Even in a hot real estate market where buyers are snapping up available homes quickly, a pre-listing inspection can help reduce the chances a deal could fall through and get you closer to selling your home for the price you want in the time frame you need. Here are five reasons you should consider a pre-listing home inspection before putting your house on the market.
Every house comes with its fair share of quirks and problems, and you’re probably at least vaguely aware of a few of them – a window that lets water in when it rains or bowing floorboards in one corner of the dining room, for example. If you’re planning to put your property on the market, an inspection report ahead of time will help you see all the potential problems together, including some you may not have known about.
The pre-listing inspection gives you the knowledge to do with it what you will – make repairs or updates or reflect any deferred maintenance in your sale price. Sellers have all the cards – they’re not going to be blindsided by any major finds from the buyer’s inspection.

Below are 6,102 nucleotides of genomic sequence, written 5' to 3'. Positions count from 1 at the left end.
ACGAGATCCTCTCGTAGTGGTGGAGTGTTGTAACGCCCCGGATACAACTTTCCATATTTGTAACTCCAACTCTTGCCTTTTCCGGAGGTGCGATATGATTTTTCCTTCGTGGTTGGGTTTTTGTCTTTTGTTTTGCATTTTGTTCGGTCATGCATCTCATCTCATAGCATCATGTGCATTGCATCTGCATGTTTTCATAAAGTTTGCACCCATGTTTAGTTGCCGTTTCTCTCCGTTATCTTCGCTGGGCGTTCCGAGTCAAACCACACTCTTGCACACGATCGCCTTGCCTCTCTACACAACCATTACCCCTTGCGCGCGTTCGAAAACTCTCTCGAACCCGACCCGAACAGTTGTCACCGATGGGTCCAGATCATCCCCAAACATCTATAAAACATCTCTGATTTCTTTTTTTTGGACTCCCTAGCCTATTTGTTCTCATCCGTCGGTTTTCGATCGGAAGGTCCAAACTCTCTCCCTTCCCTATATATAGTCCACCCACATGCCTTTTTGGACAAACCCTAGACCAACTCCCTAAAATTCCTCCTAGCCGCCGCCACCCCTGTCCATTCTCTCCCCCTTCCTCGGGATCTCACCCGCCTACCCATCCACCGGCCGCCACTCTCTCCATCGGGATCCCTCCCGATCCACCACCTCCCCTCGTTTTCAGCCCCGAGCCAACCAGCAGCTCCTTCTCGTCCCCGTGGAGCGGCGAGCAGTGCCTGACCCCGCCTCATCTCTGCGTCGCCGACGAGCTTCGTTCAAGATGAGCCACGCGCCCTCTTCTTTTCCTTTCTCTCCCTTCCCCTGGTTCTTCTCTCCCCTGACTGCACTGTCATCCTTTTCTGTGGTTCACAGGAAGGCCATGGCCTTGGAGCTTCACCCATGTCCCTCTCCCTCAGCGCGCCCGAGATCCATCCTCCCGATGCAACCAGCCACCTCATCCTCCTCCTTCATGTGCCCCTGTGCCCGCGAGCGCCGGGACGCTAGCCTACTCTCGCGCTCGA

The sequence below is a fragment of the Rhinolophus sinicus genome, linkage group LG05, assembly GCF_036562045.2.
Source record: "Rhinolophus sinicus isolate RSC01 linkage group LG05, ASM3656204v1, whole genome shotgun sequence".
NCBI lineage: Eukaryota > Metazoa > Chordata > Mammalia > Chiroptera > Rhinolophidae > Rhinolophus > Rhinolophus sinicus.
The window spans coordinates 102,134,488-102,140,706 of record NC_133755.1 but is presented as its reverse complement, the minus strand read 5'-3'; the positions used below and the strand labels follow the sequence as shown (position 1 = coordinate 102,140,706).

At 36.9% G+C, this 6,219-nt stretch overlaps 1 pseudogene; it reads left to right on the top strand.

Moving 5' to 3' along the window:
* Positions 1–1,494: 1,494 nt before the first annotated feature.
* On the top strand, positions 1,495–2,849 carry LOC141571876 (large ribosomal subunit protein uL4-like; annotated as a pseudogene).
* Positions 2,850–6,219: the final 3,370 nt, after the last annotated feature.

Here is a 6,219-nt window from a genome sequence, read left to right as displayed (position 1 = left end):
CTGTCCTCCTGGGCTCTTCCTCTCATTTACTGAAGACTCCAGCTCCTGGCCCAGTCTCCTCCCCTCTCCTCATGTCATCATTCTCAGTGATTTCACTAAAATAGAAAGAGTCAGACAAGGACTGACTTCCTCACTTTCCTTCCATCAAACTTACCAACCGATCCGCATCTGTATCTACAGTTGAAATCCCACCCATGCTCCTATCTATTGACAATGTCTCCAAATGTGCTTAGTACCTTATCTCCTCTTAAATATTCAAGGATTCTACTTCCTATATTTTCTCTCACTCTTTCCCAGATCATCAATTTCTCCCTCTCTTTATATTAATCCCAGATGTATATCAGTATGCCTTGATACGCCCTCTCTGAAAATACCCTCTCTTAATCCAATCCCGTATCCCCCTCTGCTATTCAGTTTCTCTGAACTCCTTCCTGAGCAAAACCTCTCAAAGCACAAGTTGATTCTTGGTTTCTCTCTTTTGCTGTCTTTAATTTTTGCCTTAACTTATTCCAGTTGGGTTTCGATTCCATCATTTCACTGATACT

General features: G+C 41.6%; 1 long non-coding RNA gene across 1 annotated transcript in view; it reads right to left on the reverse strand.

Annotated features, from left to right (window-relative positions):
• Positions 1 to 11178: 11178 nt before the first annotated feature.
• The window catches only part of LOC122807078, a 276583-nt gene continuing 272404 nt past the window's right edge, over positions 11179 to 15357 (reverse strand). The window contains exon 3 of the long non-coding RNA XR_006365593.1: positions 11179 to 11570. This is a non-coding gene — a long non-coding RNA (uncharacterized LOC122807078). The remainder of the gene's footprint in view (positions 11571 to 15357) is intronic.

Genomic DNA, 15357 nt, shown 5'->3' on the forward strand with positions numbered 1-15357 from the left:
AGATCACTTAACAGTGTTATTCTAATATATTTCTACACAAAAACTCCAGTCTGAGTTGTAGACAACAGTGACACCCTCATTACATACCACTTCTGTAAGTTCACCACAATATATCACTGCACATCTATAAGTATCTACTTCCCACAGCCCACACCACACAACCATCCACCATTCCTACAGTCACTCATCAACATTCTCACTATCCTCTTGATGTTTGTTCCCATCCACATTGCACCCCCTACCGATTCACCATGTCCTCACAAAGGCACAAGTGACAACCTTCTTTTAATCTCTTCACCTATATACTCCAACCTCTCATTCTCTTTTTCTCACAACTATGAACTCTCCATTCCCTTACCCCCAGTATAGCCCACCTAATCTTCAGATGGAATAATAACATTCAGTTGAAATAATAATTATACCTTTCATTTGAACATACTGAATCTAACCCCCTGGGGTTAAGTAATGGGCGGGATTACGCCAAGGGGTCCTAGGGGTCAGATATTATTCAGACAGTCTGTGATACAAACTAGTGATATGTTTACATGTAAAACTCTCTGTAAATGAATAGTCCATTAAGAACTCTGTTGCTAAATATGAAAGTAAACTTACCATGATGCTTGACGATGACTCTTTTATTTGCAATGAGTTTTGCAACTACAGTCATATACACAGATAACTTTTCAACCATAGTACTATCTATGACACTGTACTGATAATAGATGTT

There is a caveat: Once you have the report in your hands, you can’t completely ignore a problem. If your inspector finds cracks in the foundation, you’ll be required to disclose that information as a known defect to the buyer or fix it before anyone puts an offer in.
For simple repairs, however, the pre-listing inspection gives you the added benefit of being able to take on projects yourself. When negotiating with a buyer, necessary repairs will typically require you to bring in professionals for all work done, even when the fixes are simple.